The torture al-Harith claims to have endured, being inured to strippers, along with his co-inmates, were leg chains, strobe lights, loud music and being growled at by unmuzzled dogs. (At one point he pointed to a dog outside his cell that slept in a wooden, air-conditioned kennel and had a grass patch to exercise on and said to his guard, “I want his rights.” And the unfeeling guard replied, “That dog is a member of the US Army.”)
These rumors of torture-by-stripper first began to circulate around 10 months or so ago. Indeed, there were suggestions in the blogosphere that cyber tip boxes be established for the girls for their service to America and the free world. Such was the enthusiasm that, had the accounts ever been set up, these alleged strippers would have never had to remove another item of clothing in public for the rest of their days.
However, the rumor was discredited around the same time and it was claimed that the stripper allegations were a hoax to sell newspapers. The charges were also denied by the US Embassy in Britain. And there it lay, quiescent and unnoticed until last May when the exposure of the frat parties at Abu Ghraib pumped new life into the story. And now they have bounced back to the tune of $10 million per victim.
The Guardian claims to have learned, however, that some British detainees were sexually abused, although it has been shy about giving any details. “According to a source,” writes the Guardian, “they were initially too ashamed to talk about it.” Pentagon spokesman Col David McWilliams has already denied that nudity and embarrassment were used. “We have no protocol that allows us to disrobe a detainee whatsoever,” he said.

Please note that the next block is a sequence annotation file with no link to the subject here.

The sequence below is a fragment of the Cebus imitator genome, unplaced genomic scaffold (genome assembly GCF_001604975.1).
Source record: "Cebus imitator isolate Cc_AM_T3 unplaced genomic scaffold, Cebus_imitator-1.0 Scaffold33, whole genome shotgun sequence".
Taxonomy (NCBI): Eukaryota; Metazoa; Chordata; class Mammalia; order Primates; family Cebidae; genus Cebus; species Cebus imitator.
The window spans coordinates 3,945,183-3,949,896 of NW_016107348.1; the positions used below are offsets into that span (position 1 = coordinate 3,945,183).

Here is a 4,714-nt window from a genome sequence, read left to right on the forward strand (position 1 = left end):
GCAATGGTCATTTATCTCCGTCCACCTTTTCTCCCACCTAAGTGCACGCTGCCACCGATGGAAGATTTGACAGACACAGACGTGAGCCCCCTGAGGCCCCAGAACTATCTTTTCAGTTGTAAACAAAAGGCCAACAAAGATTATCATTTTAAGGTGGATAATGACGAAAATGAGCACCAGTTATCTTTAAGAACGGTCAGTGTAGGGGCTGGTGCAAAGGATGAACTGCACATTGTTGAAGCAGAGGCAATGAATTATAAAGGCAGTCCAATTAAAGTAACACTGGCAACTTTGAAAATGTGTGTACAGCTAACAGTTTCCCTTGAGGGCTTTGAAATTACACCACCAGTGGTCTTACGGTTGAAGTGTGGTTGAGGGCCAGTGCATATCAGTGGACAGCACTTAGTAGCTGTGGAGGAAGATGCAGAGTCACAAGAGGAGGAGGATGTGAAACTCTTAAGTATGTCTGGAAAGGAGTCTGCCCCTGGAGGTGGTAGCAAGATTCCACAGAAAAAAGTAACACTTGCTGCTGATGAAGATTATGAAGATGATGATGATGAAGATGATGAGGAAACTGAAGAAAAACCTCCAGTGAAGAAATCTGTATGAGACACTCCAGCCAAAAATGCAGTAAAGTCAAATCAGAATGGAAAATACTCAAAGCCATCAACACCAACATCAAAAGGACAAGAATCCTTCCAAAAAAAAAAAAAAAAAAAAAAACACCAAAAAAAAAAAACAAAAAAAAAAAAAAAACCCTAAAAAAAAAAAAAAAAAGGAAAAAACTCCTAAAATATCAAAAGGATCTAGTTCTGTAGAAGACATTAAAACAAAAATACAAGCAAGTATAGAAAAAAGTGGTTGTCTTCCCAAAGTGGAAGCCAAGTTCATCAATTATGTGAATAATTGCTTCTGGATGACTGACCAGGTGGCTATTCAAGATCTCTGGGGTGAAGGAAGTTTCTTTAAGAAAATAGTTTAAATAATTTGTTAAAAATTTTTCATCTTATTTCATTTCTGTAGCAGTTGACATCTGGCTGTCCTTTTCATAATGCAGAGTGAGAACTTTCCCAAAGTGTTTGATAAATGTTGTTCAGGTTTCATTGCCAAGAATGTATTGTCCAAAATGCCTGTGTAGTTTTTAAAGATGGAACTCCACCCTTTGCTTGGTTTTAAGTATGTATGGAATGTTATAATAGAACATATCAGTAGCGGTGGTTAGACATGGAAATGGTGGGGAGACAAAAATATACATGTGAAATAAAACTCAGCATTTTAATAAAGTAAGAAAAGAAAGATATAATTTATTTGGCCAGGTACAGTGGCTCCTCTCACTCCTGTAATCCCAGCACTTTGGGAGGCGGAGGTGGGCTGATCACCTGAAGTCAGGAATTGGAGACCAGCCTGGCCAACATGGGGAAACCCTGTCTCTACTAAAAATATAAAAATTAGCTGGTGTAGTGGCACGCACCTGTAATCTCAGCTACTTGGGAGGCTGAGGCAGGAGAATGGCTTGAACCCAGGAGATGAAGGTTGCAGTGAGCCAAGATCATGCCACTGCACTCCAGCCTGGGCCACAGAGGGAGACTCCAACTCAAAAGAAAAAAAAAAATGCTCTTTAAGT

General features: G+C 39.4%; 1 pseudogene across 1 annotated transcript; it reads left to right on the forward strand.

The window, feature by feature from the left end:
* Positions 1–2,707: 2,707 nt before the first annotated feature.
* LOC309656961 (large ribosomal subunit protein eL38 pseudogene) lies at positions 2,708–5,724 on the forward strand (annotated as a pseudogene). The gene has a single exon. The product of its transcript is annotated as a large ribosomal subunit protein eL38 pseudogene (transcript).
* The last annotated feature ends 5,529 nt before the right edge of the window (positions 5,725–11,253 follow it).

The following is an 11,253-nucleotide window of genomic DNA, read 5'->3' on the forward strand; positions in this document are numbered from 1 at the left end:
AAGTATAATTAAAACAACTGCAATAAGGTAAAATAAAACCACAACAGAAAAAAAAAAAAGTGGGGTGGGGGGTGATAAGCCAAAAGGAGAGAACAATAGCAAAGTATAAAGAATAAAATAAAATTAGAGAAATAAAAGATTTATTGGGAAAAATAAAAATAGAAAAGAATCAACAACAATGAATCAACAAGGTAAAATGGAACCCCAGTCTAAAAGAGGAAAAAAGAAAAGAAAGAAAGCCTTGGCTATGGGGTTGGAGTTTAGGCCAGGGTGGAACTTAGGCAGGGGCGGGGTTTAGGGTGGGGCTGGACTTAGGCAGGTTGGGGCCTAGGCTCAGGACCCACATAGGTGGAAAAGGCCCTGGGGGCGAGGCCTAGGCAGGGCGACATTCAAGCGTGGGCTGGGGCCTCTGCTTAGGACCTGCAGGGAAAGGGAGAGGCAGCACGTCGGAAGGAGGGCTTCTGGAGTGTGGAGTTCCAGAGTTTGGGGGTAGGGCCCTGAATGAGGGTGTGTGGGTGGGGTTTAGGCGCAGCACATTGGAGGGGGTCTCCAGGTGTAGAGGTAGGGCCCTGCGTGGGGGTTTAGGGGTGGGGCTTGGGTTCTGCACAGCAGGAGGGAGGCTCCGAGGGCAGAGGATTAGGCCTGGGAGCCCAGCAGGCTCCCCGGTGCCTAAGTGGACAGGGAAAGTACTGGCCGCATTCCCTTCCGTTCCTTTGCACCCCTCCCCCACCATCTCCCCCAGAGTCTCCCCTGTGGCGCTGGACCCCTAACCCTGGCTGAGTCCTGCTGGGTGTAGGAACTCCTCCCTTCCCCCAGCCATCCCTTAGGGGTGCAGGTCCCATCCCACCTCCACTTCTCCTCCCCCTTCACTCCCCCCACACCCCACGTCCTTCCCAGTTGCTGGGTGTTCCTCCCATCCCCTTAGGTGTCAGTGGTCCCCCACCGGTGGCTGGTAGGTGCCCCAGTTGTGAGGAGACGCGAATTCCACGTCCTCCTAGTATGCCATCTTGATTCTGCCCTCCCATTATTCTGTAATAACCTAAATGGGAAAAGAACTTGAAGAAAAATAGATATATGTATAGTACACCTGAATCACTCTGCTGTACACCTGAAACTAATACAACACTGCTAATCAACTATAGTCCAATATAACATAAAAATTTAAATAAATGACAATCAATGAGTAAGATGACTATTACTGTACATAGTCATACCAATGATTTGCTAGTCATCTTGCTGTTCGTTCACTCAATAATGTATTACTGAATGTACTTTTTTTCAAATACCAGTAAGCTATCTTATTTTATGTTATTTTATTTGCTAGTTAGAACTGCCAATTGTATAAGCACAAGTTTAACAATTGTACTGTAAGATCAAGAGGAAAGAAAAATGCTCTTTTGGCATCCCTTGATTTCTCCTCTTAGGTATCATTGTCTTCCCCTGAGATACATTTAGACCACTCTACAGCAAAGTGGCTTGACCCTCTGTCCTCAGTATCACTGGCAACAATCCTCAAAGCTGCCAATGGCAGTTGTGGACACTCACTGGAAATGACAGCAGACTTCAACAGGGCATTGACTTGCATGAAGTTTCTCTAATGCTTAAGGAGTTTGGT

Indeed, the US Embassy in Britain, with White House approval, released details of the reasons the men were detained, saying they had trained with Taleban forces and had received weapons from them. According to Lee McLenny, press counselor with the Embassy, “One of them had been taught to use an AK-47 rifle and a pistol at an al-Qaeda safehouse in Kabul. Two others learned to use Kalashnikovs at a camp in Afghanistan, with one man returning with a third man the following year.” He added that one man said he considers the US and UK governments to be his enemies. This individual also associated with extremists, of which there are many freely walking the streets in the United Kingdom. The question of what these extremists are doing walking around on British streets is a question that has exercised the indigenous citizenry for several years now.
The Telegraph’s legal editor Joshua Rozenberg writes that the men are alleging “torture and other human rights violations.” The case has been lodged at a Federal District Court in Washington, DC. The claimants are being supported by the Center for Constitutional Rights, which states that their claims are being brought under the Alien Tort Claims Act, Geneva Conventions and the Religious Freedom Restoration Act. [John Perazzo wrote about the Center for Constitutional Rights in Front Page Magazine in July 2002.]
The Pentagon, while declining to comment on specific issues, has stated, “The allegations of torture are false. Under US law, there is no basis to pay claims to individuals captured during combat. The four were captured in Afghanistan while fighting illegally for al-Qaeda. They were detained as a result of their activities in Afghanistan.”
According to the BBC, “The suit also names Major General Geoffrey Miller, former commander at Guantanamo Bay base, and up to 100 John Does who were allegedly involved in the illegal torture of the plaintiffs.”
Meanwhile, not counting his chickens, Manchester resident Ronnie Fiddler, aka Jamal al-Harith, is considering a book deal.